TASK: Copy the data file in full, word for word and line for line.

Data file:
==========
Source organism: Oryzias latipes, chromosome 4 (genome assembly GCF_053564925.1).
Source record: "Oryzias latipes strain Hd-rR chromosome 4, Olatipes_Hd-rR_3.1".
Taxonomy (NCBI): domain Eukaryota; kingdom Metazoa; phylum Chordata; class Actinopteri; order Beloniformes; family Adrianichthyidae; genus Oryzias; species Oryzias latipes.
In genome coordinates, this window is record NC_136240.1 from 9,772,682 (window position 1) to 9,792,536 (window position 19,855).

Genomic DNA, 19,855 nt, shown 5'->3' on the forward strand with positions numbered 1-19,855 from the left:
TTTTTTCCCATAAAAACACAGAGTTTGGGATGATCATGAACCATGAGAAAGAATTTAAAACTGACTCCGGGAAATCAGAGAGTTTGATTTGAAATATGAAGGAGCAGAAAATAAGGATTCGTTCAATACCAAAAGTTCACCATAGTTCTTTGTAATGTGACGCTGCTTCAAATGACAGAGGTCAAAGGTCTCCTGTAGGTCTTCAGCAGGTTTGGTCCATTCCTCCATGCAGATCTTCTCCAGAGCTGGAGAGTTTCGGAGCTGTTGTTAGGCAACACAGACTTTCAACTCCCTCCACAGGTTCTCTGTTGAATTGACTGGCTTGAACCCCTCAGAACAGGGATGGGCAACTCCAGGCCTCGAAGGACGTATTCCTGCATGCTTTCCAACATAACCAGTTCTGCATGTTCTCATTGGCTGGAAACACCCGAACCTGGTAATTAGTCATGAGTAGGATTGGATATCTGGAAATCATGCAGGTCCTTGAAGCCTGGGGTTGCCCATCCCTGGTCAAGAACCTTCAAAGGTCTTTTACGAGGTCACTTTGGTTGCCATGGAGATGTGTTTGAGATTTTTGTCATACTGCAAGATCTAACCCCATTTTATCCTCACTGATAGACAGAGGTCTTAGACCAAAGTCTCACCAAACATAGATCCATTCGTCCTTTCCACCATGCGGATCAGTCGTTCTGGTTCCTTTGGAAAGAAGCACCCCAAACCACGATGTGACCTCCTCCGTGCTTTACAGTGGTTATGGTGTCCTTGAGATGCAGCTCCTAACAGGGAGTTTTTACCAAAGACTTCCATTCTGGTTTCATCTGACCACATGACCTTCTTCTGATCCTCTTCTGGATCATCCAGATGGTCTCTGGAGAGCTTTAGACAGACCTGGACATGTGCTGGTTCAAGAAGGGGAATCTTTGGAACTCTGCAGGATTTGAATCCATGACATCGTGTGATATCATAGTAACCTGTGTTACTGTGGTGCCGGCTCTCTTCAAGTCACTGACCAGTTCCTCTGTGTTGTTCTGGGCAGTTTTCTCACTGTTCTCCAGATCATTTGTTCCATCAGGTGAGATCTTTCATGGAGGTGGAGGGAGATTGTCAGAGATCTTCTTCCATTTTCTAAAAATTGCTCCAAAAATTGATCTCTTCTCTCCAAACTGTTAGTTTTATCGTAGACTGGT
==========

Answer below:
Source organism: Oryzias latipes, chromosome 4 (genome assembly GCF_053564925.1).
Source record: "Oryzias latipes strain Hd-rR chromosome 4, Olatipes_Hd-rR_3.1".
Taxonomy (NCBI): domain Eukaryota; kingdom Metazoa; phylum Chordata; class Actinopteri; order Beloniformes; family Adrianichthyidae; genus Oryzias; species Oryzias latipes.
In genome coordinates, this window is record NC_136240.1 from 9,772,682 (window position 1) to 9,792,536 (window position 19,855).

Genomic DNA, 19,855 nt, shown 5'->3' on the forward strand with positions numbered 1-19,855 from the left:
TTTTTTCCCATAAAAACACAGAGTTTGGGATGATCATGAACCATGAGAAAGAATTTAAAACTGACTCCGGGAAATCAGAGAGTTTGATTTGAAATATGAAGGAGCAGAAAATAAGGATTCGTTCAATACCAAAAGTTCACCATAGTTCTTTGTAATGTGACGCTGCTTCAAATGACAGAGGTCAAAGGTCTCCTGTAGGTCTTCAGCAGGTTTGGTCCATTCCTCCATGCAGATCTTCTCCAGAGCTGGAGAGTTTCGGAGCTGTTGTTAGGCAACACAGACTTTCAACTCCCTCCACAGGTTCTCTGTTGAATTGACTGGCTTGAACCCCTCAGAACAGGGATGGGCAACTCCAGGCCTCGAAGGACGTATTCCTGCATGCTTTCCAACATAACCAGTTCTGCATGTTCTCATTGGCTGGAAACACCCGAACCTGGTAATTAGTCATGAGTAGGATTGGATATCTGGAAATCATGCAGGTCCTTGAAGCCTGGGGTTGCCCATCCCTGGTCAAGAACCTTCAAAGGTCTTTTACGAGGTCACTTTGGTTGCCATGGAGATGTGTTTGAGATTTTTGTCATACTGCAAGATCTAACCCCATTTTATCCTCACTGATAGACAGAGGTCTTAGACCAAAGTCTCACCAAACATAGATCCATTCGTCCTTTCCACCATGCGGATCAGTCGTTCTGGTTCCTTTGGAAAGAAGCACCCCAAACCACGATGTGACCTCCTCCGTGCTTTACAGTGGTTATGGTGTCCTTGAGATGCAGCTCCTAACAGGGAGTTTTTACCAAAGACTTCCATTCTGGTTTCATCTGACCACATGACCTTCTTCTGATCCTCTTCTGGATCATCCAGATGGTCTCTGGAGAGCTTTAGACAGACCTGGACATGTGCTGGTTCAAGAAGGGGAATCTTTGGAACTCTGCAGGATTTGAATCCATGACATCGTGTGATATCATAGTAACCTGTGTTACTGTGGTGCCGGCTCTCTTCAAGTCACTGACCAGTTCCTCTGTGTTGTTCTGGGCAGTTTTCTCACTGTTCTCCAGATCATTTGTTCCATCAGGTGAGATCTTTCATGGAGGTGGAGGGAGATTGTCAGAGATCTTCTTCCATTTTCTAAAAATTGCTCCAAAAATTGATCTCTTCTCTCCAAACTGTTAGTTTTATCGTAGACTGGT